The forthcoming issue of Maritime Review will include a look at Education and Training in the Maritime Sector.

Coastline confusion

Can anyone tell me exactly how long South Africa’s coastline is? I am talking about our coastline – excluding any islands that we may have jurisdiction over.

Situated at the southern tip of Africa and surrounded by sea on “three sides,” we like to assume that we have access to a generous coastline, but the actual length does not seem to be cast in stone.

I’ve had the opportunity to dwell on this elusive fact over the last few months while writing and editing a number of pieces for a variety of sources. I was even tempted to take out a length of string and attempt to do something I last did in High School during map work in Geography, but decided rather to spend my evening drinking wine with friends (achieving life/work balance).

But yesterday I received a press release that stretched our coastline to its limits. Apparently South Africa now has “almost 4,000 kilometres” of coastline to be proud of.  And it does not seem that the PR company was adding any offshore coast from island territories to this accumulation.

I am used to receiving press releases that peg the coast at anywhere between 2,500 km and 3,000 km long, so this additional 1,000 kilometres is really a windfall for the country.

Perhaps this is part of Operation Phakisa’s strategy to expand the maritime industry (the press release did allude to this Government-led project), but I am not sure that our neighbours would be too happy with us claiming a portion of their coastline in order to increase our maritime prospects.

So – can anyone tell me the real, undisputed length of our coastline?

 

Access denied: flirting with the maritime economy?

There’s a general movement that is gaining traction in the maritime sectors that aims to boost the industry’s contribution to job creation and the GDP. The Blue Economy is on everyone’s lips and national, regional, continental and even international strategies are being developed to see our oceans contribute meaningfully to our human desire to produce and prosper.

With so much attention it should, therefore, not be surprising to see a whole new set of eyes flirting with the possibility of developing a long term relationship with the ocean sector. It’s time to give them a dance ticket and allow them onto the dance floor.

At the South African Maritime Industry Conference (SAMIC) organised some three years ago by the South African Maritime Safety Authority (SAMSA), there were people from every sector and plenty who saw themselves as merely standing on the side line hoping for an opportunity to show their moves.

Paul Maclons, Managing Director of Smit Amandla Marine, was unequivocal in his statement during one of the panel discussions at the conference: that the solution for a full and inclusive dance floor was not in promoting the practice of cutting in on existing dancers – but rather on extending the party and mixing it up from the DJ’s box. Well, okay Paul did not mention anything about dancing or DJ’s, but his message was clear – we need to expand the industry to accommodate newcomers.

The truth is though that the industry is expanding and there are more opportunities, but equally the economic reality of a capital-intensive international industry is seeing more consolidation and joint ventures as existing companies seek relationships with other established partners that can offer them the opportunity to extend their own dance cards.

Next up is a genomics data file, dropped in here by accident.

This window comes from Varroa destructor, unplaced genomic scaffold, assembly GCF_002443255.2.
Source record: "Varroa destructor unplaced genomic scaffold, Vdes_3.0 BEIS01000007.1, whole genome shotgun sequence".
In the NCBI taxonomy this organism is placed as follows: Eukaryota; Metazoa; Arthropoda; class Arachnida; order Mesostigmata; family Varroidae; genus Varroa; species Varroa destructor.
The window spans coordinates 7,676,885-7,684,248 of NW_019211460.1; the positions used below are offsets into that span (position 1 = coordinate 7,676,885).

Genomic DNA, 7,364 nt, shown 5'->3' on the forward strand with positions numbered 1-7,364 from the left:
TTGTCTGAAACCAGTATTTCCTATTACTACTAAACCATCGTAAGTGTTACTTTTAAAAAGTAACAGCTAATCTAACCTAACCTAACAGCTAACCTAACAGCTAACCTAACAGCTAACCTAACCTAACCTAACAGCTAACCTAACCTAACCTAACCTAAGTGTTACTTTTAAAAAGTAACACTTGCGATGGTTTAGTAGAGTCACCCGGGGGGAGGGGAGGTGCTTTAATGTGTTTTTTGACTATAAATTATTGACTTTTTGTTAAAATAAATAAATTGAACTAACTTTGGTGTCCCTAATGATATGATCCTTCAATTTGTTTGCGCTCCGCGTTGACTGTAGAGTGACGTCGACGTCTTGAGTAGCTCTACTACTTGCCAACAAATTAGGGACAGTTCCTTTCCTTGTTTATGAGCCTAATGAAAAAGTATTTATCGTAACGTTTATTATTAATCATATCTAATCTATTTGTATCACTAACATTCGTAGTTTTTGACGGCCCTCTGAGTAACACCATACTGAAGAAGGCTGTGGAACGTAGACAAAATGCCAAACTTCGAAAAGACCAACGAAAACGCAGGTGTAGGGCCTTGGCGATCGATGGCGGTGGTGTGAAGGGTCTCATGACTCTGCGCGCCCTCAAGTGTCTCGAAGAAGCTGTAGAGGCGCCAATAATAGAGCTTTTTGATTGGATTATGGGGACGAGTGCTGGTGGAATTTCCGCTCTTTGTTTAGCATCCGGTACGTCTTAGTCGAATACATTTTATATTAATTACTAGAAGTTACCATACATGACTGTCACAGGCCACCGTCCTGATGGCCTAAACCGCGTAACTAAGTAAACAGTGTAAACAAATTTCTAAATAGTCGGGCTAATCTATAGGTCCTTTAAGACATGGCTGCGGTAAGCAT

Does that mean that there is no opportunity for newcomers? Are they destined always to be wallflowers?

The quick answer to that has to be NO! There are some newcomers to the industry aiming to show off their signature moves on the dance floor. Our job is not to stop mid beat and point or jeer. Our job is to make sure that there is space for them even if their rhythm is a little different to ours. Our job is to learn a little from the new beat.

This year’s SAMSA Maritime Industry Awards aims to recognise the new dancers on our floor. If you’ve recently launched or know of a company that has launched into our space – please take the time to nominate. It takes courage to start something in any industry and especially into one so entrusted to the “old guard”.

http://www.maritimeawards.co.za  

 

What is a Maritime Maestro?

Maritime Maestros have salt in their veins. They are committed to the industry in a way that goes beyond the scope of a 9 to 5 job description. They give passionately and devote their energies to develop the future of the industry as a whole. They lead the industry and often pioneer new paths – they are Maritime Maestros.

Two years ago we recognised Okke Grapow as a Maritime Maestro at the 2012/13 SAMSA Maritime Industry Awards. He was living out his maritime family heritage that had been passed down to him from his father and subsequently onto his own children. His dedication to offer himself beyond the confines of a 9 to 5 servant to the industry certainly benefitted the development of the South African maritime industry – and today he continues to inspire others.

This year we are once again appealing to the industry to get out of their comfort zones and to start to recognise the impact that their peers, colleagues and even competitors are making in the industry. Nominations are open for the 2014/15 SAMSA Maritime Industry Awards. Read more about the various categories and start nominating today!

http://www.maritimeawards.co.za